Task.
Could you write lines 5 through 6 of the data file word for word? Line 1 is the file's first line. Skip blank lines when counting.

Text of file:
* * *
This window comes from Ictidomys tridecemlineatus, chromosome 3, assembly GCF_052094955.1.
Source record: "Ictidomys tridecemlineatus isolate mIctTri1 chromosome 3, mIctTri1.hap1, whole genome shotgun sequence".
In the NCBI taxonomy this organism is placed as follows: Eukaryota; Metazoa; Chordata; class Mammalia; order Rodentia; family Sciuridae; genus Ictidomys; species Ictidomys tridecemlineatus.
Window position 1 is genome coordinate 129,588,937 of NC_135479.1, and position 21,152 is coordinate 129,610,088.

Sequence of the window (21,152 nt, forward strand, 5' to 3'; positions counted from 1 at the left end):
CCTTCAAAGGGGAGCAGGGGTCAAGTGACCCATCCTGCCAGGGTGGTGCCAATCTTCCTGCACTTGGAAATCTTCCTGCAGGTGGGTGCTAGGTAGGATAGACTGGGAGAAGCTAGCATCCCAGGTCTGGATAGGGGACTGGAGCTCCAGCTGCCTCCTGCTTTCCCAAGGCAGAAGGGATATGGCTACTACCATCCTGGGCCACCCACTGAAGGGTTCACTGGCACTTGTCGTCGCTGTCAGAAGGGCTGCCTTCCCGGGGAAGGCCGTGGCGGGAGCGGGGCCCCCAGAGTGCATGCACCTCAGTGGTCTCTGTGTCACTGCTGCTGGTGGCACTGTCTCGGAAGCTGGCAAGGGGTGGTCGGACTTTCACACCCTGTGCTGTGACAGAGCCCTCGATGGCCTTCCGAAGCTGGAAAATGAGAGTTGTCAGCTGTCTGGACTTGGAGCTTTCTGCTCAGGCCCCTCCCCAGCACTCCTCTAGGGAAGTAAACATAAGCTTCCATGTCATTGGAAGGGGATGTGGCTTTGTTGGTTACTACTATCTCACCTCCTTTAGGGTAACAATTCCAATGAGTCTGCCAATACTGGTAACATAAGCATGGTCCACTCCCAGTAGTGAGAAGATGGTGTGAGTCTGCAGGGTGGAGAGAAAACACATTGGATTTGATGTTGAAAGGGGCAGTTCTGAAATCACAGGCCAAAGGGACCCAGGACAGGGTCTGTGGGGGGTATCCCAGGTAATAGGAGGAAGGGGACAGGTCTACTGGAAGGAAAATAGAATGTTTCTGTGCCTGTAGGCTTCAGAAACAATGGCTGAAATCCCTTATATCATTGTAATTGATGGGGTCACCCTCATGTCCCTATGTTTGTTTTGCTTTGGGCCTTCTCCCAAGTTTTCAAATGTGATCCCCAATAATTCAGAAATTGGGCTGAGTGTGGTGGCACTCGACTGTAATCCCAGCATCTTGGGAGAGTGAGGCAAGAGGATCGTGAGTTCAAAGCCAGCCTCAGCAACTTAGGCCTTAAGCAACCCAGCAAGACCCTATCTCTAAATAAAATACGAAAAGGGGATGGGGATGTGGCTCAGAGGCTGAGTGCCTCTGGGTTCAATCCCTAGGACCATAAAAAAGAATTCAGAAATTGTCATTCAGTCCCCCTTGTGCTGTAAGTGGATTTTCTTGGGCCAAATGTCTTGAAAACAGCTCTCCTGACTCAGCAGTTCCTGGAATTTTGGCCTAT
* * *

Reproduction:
Sequence of the window (21,152 nt, forward strand, 5' to 3'; positions counted from 1 at the left end):
CCTTCAAAGGGGAGCAGGGGTCAAGTGACCCATCCTGCCAGGGTGGTGCCAATCTTCCTGCACTTGGAAATCTTCCTGCAGGTGGGTGCTAGGTAGGATAGACTGGGAGAAGCTAGCATCCCAGGTCTGGATAGGGGACTGGAGCTCCAGCTGCCTCCTGCTTTCCCAAGGCAGAAGGGATATGGCTACTACCATCCTGGGCCACCCACTGAAGGGTTCACTGGCACTTGTCGTCGCTGTCAGAAGGGCTGCCTTCCCGGGGAAGGCCGTGGCGGGAGCGGGGCCCCCAGAGTGCATGCACCTCAGTGGTCTCTGTGTCACTGCTGCTGGTGGCACTGTCTCGGAAGCTGGCAAGGGGTGGTCGGACTTTCACACCCTGTGCTGTGACAGAGCCCTCGATGGCCTTCCGAAGCTGGAAAATGAGAGTTGTCAGCTGTCTGGACTTGGAGCTTTCTGCTCAGGCCCCTCCCCAGCACTCCTCTAGGGAAGTAAACATAAGCTTCCATGTCATTGGAAGGGGATGTGGCTTTGTTGGTTACTACTATCTCACCTCCTTTAGGGTAACAATTCCAATGAGTCTGCCAATACTGGTAACATAAGCATGGTCCACTCCCAGTAGTGAGAAGATGGTGTGAGTCTGCAGGGTGGAGAGAAAACACATTGGATTTGATGTTGAAAGGGGCAGTTCTGAAATCACAGGCCAAAGGGACCCAGGACAGGGTCTGTGGGGGGTATCCCAGGTAATAGGAGGAAGGGGACAGGTCTACTGGAAGGAAAATAGAATGTTTCTGTGCCTGTAGGCTTCAGAAACAATGGCTGAAATCCCTTATATCATTGTAATTGATGGGGTCACCCTCATGTCCCTATGTTTGTTTTGCTTTGGGCCTTCTCCCAAGTTTTCAAATGTGATCCCCAATAATTCAGAAATTGGGCTGAGTGTGGTGGCACTCGACTGTAATCCCAGCATCTTGGGAGAGTGAGGCAAGAGGATCGTGAGTTCAAAGCCAGCCTCAGCAACTTAGGCCTTAAGCAACCCAGCAAGACCCTATCTCTAAATAAAATACGAAAAGGGGATGGGGATGTGGCTCAGAGGCTGAGTGCCTCTGGGTTCAATCCCTAGGACCATAAAAAAGAATTCAGAAATTGTCATTCAGTCCCCCTTGTGCTGTAAGTGGATTTTCTTGGGCCAAATGTCTTGAAAACAGCTCTCCTGACTCAGCAGTTCCTGGAATTTTGGCCTAT